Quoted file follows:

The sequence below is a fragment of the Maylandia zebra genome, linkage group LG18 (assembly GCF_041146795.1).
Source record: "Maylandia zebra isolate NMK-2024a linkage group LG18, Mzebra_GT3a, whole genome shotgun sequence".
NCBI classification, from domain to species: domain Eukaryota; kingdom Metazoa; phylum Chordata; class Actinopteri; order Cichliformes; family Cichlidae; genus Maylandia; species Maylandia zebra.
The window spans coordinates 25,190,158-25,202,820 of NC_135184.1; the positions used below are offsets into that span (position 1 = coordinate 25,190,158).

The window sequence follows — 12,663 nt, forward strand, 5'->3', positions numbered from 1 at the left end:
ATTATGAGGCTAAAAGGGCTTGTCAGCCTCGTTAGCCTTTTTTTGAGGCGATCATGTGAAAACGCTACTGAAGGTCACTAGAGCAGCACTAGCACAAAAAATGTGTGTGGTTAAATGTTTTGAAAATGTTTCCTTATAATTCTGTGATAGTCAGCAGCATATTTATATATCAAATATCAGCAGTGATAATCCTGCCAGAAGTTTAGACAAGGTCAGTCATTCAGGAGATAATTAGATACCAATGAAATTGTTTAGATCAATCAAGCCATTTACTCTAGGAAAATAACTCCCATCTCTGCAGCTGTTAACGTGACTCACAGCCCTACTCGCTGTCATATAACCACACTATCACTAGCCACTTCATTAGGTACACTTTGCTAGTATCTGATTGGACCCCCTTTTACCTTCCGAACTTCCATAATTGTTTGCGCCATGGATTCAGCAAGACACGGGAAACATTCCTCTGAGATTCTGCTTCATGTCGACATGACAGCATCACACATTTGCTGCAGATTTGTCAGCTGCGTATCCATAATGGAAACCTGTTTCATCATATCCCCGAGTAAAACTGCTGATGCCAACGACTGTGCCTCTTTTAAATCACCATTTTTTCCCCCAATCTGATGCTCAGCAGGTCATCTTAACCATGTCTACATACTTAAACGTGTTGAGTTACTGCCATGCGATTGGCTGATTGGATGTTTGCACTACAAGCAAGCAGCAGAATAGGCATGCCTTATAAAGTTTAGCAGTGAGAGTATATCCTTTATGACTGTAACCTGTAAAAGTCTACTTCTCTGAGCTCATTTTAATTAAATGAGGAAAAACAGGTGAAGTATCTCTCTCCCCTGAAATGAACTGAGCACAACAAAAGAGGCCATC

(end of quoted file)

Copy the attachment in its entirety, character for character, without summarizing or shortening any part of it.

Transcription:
The sequence below is a fragment of the Maylandia zebra genome, linkage group LG18 (assembly GCF_041146795.1).
Source record: "Maylandia zebra isolate NMK-2024a linkage group LG18, Mzebra_GT3a, whole genome shotgun sequence".
NCBI classification, from domain to species: domain Eukaryota; kingdom Metazoa; phylum Chordata; class Actinopteri; order Cichliformes; family Cichlidae; genus Maylandia; species Maylandia zebra.
The window spans coordinates 25,190,158-25,202,820 of NC_135184.1; the positions used below are offsets into that span (position 1 = coordinate 25,190,158).

The window sequence follows — 12,663 nt, forward strand, 5'->3', positions numbered from 1 at the left end:
ATTATGAGGCTAAAAGGGCTTGTCAGCCTCGTTAGCCTTTTTTTGAGGCGATCATGTGAAAACGCTACTGAAGGTCACTAGAGCAGCACTAGCACAAAAAATGTGTGTGGTTAAATGTTTTGAAAATGTTTCCTTATAATTCTGTGATAGTCAGCAGCATATTTATATATCAAATATCAGCAGTGATAATCCTGCCAGAAGTTTAGACAAGGTCAGTCATTCAGGAGATAATTAGATACCAATGAAATTGTTTAGATCAATCAAGCCATTTACTCTAGGAAAATAACTCCCATCTCTGCAGCTGTTAACGTGACTCACAGCCCTACTCGCTGTCATATAACCACACTATCACTAGCCACTTCATTAGGTACACTTTGCTAGTATCTGATTGGACCCCCTTTTACCTTCCGAACTTCCATAATTGTTTGCGCCATGGATTCAGCAAGACACGGGAAACATTCCTCTGAGATTCTGCTTCATGTCGACATGACAGCATCACACATTTGCTGCAGATTTGTCAGCTGCGTATCCATAATGGAAACCTGTTTCATCATATCCCCGAGTAAAACTGCTGATGCCAACGACTGTGCCTCTTTTAAATCACCATTTTTTCCCCCAATCTGATGCTCAGCAGGTCATCTTAACCATGTCTACATACTTAAACGTGTTGAGTTACTGCCATGCGATTGGCTGATTGGATGTTTGCACTACAAGCAAGCAGCAGAATAGGCATGCCTTATAAAGTTTAGCAGTGAGAGTATATCCTTTATGACTGTAACCTGTAAAAGTCTACTTCTCTGAGCTCATTTTAATTAAATGAGGAAAAACAGGTGAAGTATCTCTCTCCCCTGAAATGAACTGAGCACAACAAAAGAGGCCATC